After graduating from Miami Palmetto Senior High, I decided to attend FIU. I felt that it would be a great learning experience not only as far as studies, but also to meet more people of different backgrounds. I chose my majors knowing that my goal would be in Film. International business and marketing was very helpful to me for knowing how to market a picture (to investors) and how to sell (international distribution).

US ASIANS: Could you provide a brief background on your parents and what invaluable lessons did they teach you to be a successful artist and person?
MONIQUE LAI: My parents are amazing, I’m so very lucky! The lessons they taught me were to really appreciate people, challenging situations, and obstacles. As a person, I don’t judge nor do I take anything for granted. I’ve lived my formative years in Montego Bay, and by doing so, my dad instilled in us a sort of inner strength and toughness. I am from a third world environment and I love that part about me, because I can live anywhere. My family is more business-oriented. I took the lone path to pursue the arts.

US ASIANS: How would you describe the many reasons behind your parents’ traveling (i.e. Jamaica, Hong Kong, Miami) plans that provided you with diverse background of experiences?
MONIQUE LAI:
My parents believe in living, and seeing the world. Immersing ourselves in different environments will only make us better people.

US ASIANS: What circumstances initially made you aware of Debra?
MONIQUE LAI: I saw ‘Mango Mango’ and was very impressed with not only her writing, and gutsy performance, but about her honesty with the material. Debra is a risk-taker, and I respect her for going places that most artists would shy from. From then on, we were friends.

US ASIANS: Did the common experience/background with Debra of having one’s parents exude great influences in who they are made it easier to work with each other?
MONIQUE LAI: We both have a very different lifestyle and cultural background, but we understood each other as Jamaicans. It was easy to work with Debra because we have a mutual respect for one another.

US ASIANS: What were the first things that attracted you to being involved with “Jamaica Farewell?”
MONIQUE LAI: First, I loved the material! From the very first reading, I felt the adventure and was happy to be introduced to a colorful range of Jamaicans I know and love. The story about a young girl who chooses to not give up, moved me. For some, the path is simple, for others, it is rough. And I was happy to see that in this story the reference to illegal activity is addressed, as no other choice. It is a common occurrence when one lives in an environment where it is difficult for most to put food on the table. As in many cultures, we have to do what we can with the little that we have. In the end there is no judgment.

The Monique Lai-directed production of Debra Ehrhardt's "Jamaica Farewell" will be performing a special preview presentation on Sunday: July 9, 2006 at Jamaica Cultural Alliance's 8th Annual Tea Party. For more info, click HERE and to download a flyer - click HERE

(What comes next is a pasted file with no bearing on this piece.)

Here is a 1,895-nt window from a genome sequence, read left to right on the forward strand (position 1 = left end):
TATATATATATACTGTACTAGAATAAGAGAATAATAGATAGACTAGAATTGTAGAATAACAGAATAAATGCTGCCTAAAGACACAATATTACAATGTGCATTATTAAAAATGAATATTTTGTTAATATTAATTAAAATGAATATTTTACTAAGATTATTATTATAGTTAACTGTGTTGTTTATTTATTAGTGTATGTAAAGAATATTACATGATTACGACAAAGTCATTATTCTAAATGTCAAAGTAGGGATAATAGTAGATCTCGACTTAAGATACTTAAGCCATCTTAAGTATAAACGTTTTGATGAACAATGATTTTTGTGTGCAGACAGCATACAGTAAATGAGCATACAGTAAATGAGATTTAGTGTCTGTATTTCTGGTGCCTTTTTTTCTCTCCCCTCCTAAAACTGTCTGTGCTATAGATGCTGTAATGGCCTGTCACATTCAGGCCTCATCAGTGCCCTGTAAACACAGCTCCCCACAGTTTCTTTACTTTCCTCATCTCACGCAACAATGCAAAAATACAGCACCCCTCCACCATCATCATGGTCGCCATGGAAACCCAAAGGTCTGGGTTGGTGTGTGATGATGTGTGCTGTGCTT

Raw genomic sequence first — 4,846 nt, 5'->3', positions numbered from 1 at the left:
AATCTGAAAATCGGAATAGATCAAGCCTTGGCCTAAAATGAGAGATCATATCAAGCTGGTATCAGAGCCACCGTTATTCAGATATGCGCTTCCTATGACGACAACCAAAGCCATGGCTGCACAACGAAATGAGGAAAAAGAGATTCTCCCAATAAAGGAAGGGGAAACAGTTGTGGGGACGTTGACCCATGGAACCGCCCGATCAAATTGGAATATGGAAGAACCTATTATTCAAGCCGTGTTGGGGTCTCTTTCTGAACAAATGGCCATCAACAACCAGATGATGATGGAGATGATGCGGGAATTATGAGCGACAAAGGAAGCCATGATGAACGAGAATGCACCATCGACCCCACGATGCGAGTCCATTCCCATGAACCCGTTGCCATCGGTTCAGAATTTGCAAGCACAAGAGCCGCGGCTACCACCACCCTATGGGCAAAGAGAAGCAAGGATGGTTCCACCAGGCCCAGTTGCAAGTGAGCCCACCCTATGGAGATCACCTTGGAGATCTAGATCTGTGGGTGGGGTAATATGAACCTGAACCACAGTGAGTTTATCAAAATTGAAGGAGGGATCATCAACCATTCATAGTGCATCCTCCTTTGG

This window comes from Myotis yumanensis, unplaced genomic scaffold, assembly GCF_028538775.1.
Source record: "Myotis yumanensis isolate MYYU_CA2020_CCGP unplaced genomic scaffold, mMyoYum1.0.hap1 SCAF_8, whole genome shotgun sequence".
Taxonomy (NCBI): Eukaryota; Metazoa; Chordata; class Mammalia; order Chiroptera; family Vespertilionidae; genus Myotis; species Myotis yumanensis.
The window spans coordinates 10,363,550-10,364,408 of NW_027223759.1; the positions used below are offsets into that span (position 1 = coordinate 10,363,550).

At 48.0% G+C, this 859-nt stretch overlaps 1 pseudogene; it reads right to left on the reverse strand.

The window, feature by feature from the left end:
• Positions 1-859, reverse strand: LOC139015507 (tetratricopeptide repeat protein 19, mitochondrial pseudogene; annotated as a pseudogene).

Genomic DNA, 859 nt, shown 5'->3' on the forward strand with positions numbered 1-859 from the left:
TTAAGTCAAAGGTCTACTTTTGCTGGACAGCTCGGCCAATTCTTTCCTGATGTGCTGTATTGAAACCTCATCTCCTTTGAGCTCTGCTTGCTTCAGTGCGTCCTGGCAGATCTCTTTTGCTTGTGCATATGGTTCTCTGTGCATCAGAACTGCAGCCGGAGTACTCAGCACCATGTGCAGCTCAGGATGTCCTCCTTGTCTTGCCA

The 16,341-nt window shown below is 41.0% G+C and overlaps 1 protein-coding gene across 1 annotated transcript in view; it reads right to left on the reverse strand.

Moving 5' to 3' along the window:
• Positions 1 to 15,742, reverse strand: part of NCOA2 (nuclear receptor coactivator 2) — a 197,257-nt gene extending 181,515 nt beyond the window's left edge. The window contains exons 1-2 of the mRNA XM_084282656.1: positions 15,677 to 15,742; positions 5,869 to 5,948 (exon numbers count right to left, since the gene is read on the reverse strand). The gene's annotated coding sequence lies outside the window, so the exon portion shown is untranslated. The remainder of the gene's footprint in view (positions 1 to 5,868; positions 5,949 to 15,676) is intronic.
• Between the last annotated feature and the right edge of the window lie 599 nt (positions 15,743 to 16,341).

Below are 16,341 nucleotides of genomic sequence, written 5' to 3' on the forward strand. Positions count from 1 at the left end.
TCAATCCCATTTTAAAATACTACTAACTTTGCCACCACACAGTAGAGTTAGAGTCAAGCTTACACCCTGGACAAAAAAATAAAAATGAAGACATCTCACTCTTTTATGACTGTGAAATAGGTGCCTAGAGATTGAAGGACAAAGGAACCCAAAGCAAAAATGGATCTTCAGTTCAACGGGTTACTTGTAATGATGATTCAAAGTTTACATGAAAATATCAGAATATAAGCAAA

US ASIANS: How important was it for the tale of survival within Debra's play "Invisible Chairs" and the ability to change what we’ve inherited to be communicated to audiences? (Additional info on other upcoming Jamaican writers can be found HERE)
MONIQUE LAI: This was a very important aspect of the story. It is unfortunate when people refuse to change the course of their lives for the better, and instead choose the lone path of feeling safe than sorry, and holding onto unresolved issues. This was a beautifully written story about a girl who decided to take the plunge and learn to love again. I found that brave and encouraging and important for audiences to see.

US ASIANS: What prompted your interest in photography?
MONIQUE LAI:
My love of being behind the camera stems from photography. Capturing a still moment of time. To me, that is beautiful and poignant. It is a great tool that not only voices one’s perspective but also great for collaborators to see and understand my vision as a director.

US ASIANS: What were the factors that provided the opportunity to shooting a music video for Compton rap artist, Sallie.B.?
MONIQUE LAI:
I listened to his single ‘Baby Mama’ and loved it. I pitched to Sallie.B and his manager and they were excited about it

US ASIANS: Did Debra's production of "Invisible Chairs" provide invaluable insights, background and/or perspective(s) in directing Debra in “Jamaica Farewell”?
MONIQUE LAI: It was a wonderful experience working with Debra on this production. The opening and closing sequences were beautiful and rewarding. Seeing Debra go for it, and giving me her trust, earned my undying respect for her.

US ASIANS: Who are your role models?
MONIQUE LAI:
The filmmakers who inspire me are: Patrice LeConte, Francois Ozon, Aditya Chopra, Karan Johar, Mira Nair, and Deepa Mehta.

US ASIANS: What three words would describe the following:
MONIQUE LAI: Yourself - Different, Interesting and Tough. Debra Ehrhardt - Talented, Charming and Funny. Debra's play "Jamaica Farewell - Honest, Original and Heart-warming.

As an artist, I am curious not only about the different personalities I meet, but also what separates this person from the next.